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#43
In reply to #33

Re: Air Compressor Capacity

02/06/2015 5:09 AM

Hi Codemaster,

All in Standard CFM.

Ken.

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#46
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Re: Air Compressor Capacity

02/06/2015 9:56 AM

OK thanks.

Not sure what you mean by the alternate operation and time intervals in #14, so just added the flows as JohnDG did in #15. Can revise if total flow is different.

You don't give a lot of detail, but based on where I used to work an approach is as follows.

Total air required 190SCFM from #14. Compressor output 1.7 x that, = 325SCFM, so it's running ~ 60% of the time. Output in SCFM or FAD, it doesn't make a lot of difference.

Output pressure 20psi above required max pressure, 85 + 20 = say 110psig including a margin for losses and regulator differential. This allows 20psi ΔP between compressor start and stop, start at 90psig, stop at 110psig. Air receiver sized to give max n starts/h, given by the compressor supplier.

Receiver size, ft3 = 60/n*14.5 psi (atm pressure)*325cfm (compressor output)/20psi (start/stop ΔP)/4. The 4 in the bottom line comes from a bit of calculus - max start frequency occurs when air demand = ½ compressor output, so above is worst case.

Assuming a fairly generous 15 starts/h, that comes to a hefty receiver, ~ 240 ft3, but then the scheme is pretty big, I make compressor motor 75kW. It would have been a lot bigger if your flows were in actual CFM!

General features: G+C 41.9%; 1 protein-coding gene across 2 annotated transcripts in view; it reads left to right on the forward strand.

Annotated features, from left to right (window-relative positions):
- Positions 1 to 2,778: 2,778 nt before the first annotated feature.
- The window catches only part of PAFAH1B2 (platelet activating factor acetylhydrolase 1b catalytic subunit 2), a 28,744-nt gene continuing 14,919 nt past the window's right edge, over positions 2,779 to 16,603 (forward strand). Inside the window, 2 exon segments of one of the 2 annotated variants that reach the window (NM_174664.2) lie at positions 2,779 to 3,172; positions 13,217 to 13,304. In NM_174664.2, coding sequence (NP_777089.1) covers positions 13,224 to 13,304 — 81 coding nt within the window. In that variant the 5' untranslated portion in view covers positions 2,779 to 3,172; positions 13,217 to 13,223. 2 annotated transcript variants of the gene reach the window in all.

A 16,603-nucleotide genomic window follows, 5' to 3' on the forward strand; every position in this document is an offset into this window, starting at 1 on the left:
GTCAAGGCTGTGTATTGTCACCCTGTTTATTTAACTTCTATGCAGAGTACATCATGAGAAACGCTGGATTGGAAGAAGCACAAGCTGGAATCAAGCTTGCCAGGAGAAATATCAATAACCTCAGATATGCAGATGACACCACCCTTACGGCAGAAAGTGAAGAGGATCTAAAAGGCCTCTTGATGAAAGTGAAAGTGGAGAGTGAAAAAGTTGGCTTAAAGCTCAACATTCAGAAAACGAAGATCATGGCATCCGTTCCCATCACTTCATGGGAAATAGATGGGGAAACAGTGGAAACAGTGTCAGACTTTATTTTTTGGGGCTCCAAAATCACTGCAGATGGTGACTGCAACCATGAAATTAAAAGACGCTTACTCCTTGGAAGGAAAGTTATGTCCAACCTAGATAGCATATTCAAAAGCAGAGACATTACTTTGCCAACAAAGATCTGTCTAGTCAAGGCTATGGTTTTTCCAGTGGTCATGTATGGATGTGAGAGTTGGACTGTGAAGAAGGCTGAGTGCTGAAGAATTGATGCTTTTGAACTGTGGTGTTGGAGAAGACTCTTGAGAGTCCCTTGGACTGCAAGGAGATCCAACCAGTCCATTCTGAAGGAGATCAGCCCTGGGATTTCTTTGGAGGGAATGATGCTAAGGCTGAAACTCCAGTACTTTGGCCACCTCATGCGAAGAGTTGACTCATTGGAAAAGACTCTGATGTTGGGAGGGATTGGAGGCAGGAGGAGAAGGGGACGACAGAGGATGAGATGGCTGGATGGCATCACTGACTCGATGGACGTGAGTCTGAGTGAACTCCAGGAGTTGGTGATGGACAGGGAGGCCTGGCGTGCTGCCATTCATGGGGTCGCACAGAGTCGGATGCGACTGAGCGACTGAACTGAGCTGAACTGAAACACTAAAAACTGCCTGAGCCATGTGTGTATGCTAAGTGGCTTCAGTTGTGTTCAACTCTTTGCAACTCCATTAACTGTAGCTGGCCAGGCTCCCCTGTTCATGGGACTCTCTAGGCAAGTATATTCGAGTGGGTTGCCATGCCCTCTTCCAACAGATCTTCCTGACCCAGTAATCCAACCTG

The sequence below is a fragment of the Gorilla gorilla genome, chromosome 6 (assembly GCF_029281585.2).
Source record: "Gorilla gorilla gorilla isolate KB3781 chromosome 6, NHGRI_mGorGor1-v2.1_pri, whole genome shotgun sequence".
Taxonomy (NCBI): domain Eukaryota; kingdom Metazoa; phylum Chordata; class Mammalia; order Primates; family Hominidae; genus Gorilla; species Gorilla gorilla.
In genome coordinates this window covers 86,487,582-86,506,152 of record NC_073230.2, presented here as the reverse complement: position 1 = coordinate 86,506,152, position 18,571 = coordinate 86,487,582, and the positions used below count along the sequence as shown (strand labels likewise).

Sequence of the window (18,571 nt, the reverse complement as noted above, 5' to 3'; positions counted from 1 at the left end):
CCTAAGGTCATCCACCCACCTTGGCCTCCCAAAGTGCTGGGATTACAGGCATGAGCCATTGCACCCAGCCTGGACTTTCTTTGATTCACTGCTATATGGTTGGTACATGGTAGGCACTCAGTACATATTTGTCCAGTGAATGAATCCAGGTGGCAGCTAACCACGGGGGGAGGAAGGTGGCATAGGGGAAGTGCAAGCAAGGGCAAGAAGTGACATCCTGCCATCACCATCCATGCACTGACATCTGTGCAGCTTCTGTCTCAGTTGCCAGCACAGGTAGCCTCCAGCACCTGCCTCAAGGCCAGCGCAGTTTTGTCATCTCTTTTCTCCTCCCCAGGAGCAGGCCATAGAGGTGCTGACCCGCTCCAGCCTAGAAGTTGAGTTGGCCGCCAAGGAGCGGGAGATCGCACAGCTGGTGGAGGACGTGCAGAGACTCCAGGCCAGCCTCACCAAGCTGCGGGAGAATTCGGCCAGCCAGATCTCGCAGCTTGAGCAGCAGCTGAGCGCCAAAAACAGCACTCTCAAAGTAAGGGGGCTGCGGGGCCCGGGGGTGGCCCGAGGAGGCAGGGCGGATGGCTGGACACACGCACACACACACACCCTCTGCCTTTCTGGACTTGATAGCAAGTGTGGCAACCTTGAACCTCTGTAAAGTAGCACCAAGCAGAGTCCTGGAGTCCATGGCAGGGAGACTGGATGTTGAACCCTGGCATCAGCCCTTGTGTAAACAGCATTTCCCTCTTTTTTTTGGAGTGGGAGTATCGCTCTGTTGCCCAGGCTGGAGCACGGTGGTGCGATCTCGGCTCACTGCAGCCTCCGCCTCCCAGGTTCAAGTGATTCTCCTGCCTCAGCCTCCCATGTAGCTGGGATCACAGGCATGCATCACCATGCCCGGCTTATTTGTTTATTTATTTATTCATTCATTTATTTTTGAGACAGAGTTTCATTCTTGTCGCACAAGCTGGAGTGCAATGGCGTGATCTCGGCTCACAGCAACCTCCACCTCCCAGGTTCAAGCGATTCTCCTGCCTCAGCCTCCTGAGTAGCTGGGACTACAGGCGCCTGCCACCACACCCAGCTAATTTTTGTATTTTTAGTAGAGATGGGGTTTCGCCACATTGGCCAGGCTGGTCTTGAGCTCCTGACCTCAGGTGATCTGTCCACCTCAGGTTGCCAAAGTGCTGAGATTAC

That was all from a few years back and maybe can be improved on - modern controls load/unload the compressor without stopping, the motor stops after a set time without reloading. That can be at much higher frequency so would reduce receiver size. Worth talking to manufacturers. You might also get away with a lower compressor output, but at bare minimum 200SCFM it's still 45kW.

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#47
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Re: Air Compressor Capacity

02/07/2015 12:26 AM

First off I lack the expertise to be confident enough to post a compressor size, but the 190 figure is what I thought was being consumed. My question to you is why store at 110psi, as opposed to storing at a higher figure? In my work experience, we have always stored at the high end of the compressor's range. My belief was that it would allow the compressor longer off cycles.

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#48
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Re: Air Compressor Capacity

02/07/2015 5:04 AM

Basis of compressor size was to give a reasonable duty cycle. If the quoted SCFM only happens for a short time each day (say) something closer to the peak could be appropriate.

You're right about the pressure, I thought about mentioning it but I'd been long-winded enough already! Higher start/stop DP gives smaller receiver, and optimum can be found. No doubt it's worth going to max pressure of the particular machine being considered. But higher pressure means more energy used as it has to be regulated down to what's needed at point of use, this might be an issue.